Supreme Court Rules Using Drug in Botched Executions Is Constitutional

The execution chamber at the Arizona State Prison Complex is shown on March 4. Arizona Department of Corrections/Handout/Reuters

Updated | The U.S. Supreme Court on Monday ruled that the use of the sedative midazolam is constitutional when administering the death penalty, thus giving the OK to use the drug in future executions.

In the 5-4 decision, the justices argued that the inmates who challenged the legality of the drug did not prove that midazolam was cruel and unusual when compared to known and available alternatives, according to the majority opinion. A group of inmates behind the challenge had suggested that Oklahoma could execute prisoners using two other drugs, sodium thiopental or pentobarbital.

"Petitioners have failed to establish a likelihood of success on the merits of their claim that the use of midazolam violates the Eighth Amendment," the justices wrote in the majority decision, delivered by Justice Samuel Alito. "To succeed on an Eighth Amendment method-of-execution claim, a prisoner must establish that the method creates a demonstrated risk of severe pain and that the risk is substantial when compared to the known and available alternatives."

The lawsuit in Glossip v. Gross​ was brought by a group of death-row inmates in Oklahoma. The plaintiffs argued that the use of midazolam violates an inmate's Eighth Amendment right to be protected from cruel and unusual punishment.

The controversial sedative was used recently in problematic executions in Arizona, Ohio and Oklahoma. Executions in both Arizona and Oklahoma had been on hold while the court made its decision. The question brought before the justices was whether midazolam masks the pain of other drugs or if it causes suffering during executions.

Joining Alito in the majority opinion were Justices John Roberts, Antonin Scalia, Anthony Kennedy and Clarence Thomas. Justices Stephen Breyer, Ruth Bader Ginsburg, Sonia Sotomayor and Elana Kagan dissented.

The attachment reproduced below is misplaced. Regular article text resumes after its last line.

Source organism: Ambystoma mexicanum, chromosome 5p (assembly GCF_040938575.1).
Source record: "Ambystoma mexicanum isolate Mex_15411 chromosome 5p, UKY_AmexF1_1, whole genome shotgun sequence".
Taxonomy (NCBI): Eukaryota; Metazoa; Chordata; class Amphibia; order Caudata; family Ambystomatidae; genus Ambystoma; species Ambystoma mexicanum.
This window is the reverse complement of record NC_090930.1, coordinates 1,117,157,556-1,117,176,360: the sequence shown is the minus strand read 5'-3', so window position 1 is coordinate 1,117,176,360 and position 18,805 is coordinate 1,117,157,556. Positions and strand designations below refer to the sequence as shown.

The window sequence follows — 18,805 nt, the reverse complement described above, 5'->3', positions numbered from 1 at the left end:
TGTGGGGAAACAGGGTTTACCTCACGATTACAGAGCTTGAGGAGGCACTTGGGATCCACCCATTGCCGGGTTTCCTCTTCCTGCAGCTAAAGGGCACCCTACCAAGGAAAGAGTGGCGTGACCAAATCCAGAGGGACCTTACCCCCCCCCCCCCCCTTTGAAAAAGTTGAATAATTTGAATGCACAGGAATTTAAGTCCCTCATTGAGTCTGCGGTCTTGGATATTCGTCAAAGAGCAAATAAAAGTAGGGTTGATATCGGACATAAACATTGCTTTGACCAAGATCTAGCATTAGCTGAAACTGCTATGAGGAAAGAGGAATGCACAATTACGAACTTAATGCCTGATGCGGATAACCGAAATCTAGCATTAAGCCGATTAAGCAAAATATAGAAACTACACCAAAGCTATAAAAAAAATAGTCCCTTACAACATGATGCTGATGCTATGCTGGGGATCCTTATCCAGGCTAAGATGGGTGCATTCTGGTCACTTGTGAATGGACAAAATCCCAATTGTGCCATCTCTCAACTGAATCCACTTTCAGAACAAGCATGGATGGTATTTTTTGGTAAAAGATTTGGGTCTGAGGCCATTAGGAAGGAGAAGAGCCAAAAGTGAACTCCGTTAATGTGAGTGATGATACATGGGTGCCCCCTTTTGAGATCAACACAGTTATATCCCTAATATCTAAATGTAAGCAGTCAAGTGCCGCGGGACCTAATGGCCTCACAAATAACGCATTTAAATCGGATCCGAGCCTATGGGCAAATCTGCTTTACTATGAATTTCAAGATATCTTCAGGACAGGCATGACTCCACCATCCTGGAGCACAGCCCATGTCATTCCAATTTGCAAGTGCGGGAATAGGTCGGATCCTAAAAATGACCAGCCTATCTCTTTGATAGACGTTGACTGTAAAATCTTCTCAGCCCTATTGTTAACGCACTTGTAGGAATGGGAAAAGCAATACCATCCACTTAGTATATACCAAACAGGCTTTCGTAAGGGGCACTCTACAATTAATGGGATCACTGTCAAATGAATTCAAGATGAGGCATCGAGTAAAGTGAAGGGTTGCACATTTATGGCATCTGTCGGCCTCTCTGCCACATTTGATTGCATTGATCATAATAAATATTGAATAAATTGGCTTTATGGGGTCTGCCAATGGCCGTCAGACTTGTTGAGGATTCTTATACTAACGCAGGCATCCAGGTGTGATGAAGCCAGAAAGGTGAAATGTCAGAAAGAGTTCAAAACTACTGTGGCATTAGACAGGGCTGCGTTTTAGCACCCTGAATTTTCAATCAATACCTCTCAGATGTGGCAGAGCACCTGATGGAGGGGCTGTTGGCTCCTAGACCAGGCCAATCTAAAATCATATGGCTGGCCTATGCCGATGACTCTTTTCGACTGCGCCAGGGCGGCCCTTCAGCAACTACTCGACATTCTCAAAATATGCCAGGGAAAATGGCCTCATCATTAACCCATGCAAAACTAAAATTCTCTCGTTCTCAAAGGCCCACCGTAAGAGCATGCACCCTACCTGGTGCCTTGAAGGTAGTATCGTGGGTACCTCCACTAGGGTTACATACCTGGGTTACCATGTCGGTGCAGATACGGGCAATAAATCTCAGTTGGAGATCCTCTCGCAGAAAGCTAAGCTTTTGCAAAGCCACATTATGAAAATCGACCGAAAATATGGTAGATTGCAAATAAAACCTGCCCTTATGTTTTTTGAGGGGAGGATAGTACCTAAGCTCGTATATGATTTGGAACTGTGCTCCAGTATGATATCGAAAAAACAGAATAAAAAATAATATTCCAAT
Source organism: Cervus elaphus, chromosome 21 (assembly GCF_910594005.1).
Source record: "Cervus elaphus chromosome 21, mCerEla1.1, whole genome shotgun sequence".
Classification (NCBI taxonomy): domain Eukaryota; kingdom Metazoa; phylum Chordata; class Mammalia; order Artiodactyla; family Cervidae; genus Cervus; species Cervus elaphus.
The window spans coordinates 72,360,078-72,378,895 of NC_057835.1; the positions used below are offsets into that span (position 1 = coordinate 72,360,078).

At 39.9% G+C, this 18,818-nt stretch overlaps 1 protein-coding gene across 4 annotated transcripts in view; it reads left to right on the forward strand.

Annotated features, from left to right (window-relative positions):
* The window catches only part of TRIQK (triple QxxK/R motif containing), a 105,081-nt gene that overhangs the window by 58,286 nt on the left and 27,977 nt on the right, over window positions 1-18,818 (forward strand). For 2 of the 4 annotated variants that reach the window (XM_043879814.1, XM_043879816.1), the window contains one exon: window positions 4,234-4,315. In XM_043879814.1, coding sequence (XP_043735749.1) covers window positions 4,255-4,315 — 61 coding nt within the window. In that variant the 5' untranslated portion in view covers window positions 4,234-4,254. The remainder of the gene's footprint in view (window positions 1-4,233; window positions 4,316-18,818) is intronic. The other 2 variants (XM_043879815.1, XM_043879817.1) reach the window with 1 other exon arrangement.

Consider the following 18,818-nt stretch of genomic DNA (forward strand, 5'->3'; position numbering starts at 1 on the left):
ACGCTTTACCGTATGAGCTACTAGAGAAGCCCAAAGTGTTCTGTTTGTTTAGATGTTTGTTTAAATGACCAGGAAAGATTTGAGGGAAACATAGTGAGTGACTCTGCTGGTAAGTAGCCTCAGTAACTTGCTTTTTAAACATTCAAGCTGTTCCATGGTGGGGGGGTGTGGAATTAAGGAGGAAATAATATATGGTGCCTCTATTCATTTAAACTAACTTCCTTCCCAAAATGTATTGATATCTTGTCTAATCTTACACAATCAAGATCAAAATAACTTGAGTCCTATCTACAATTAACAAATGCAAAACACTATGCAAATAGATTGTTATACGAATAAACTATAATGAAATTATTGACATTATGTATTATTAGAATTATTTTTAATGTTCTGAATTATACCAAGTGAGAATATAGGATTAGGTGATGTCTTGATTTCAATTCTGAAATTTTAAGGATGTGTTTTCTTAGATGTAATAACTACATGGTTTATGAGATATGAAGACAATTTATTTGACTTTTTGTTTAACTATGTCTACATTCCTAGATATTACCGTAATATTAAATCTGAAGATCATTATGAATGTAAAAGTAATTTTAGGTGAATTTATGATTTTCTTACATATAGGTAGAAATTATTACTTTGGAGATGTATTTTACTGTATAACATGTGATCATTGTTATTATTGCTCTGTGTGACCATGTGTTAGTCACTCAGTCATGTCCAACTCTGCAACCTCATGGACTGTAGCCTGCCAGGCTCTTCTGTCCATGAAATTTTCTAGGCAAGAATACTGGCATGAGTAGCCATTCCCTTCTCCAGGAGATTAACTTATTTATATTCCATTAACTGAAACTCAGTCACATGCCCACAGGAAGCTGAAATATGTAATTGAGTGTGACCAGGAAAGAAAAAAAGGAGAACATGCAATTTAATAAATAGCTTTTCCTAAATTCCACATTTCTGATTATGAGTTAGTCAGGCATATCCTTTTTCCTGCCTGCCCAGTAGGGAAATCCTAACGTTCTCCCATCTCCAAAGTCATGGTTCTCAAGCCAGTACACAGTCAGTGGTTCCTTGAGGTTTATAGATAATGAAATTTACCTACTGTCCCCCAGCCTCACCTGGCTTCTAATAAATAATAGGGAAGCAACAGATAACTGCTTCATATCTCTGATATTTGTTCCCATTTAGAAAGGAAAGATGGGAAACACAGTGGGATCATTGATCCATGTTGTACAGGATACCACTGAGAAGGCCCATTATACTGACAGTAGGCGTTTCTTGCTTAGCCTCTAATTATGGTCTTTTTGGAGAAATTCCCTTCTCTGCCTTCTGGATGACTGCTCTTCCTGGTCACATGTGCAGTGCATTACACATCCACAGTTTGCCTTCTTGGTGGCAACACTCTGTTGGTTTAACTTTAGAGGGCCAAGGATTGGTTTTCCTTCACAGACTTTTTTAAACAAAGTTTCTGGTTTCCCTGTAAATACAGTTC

The court's decision came after several high-profile botched executions faced intense public scrutiny around the country, and questions were raised about new drug cocktails used in lethal injections. Midazolam was used in the April 2014 execution of Clayton Lockett, who reportedly shook uncontrollably and gritted his teeth after officials injected him with the drug. He ultimately died from a heart attack. The same drug later was administered during executions in Arizona last July and in Ohio in January. In both instances, prisoners again showed visible signs of pain before dying.

In January, the Supreme Court granted a stay of execution for Oklahoma death row inmates until the justices ruled on the challenge involving midazolam. Their decision to hear the case marked the first time since 2008 that the high court agreed to decide on a challenge to the legality of lethal injection.

The United States is one of 40 countries in the world that allows capital punishment. The country last year saw the lowest numbers of executions in two decades, as 35 people were executed nationwide, down from 39 who were executed in 2013, according to a report released in December by the Death Penalty Information Center.

Shortly after the court issued its decision on Monday, critics of the death penalty vowed to continue fighting the process. One group, Conservatives Concerned About the Death Penalty, referred to executions as a "costly, unchecked government power that is shrouded in secrecy."

The Supreme Court ended its term on Monday with two other decisions on the environment and election districts. The justices will reconvene in October.

Supreme Court decision on using execution drug midazolam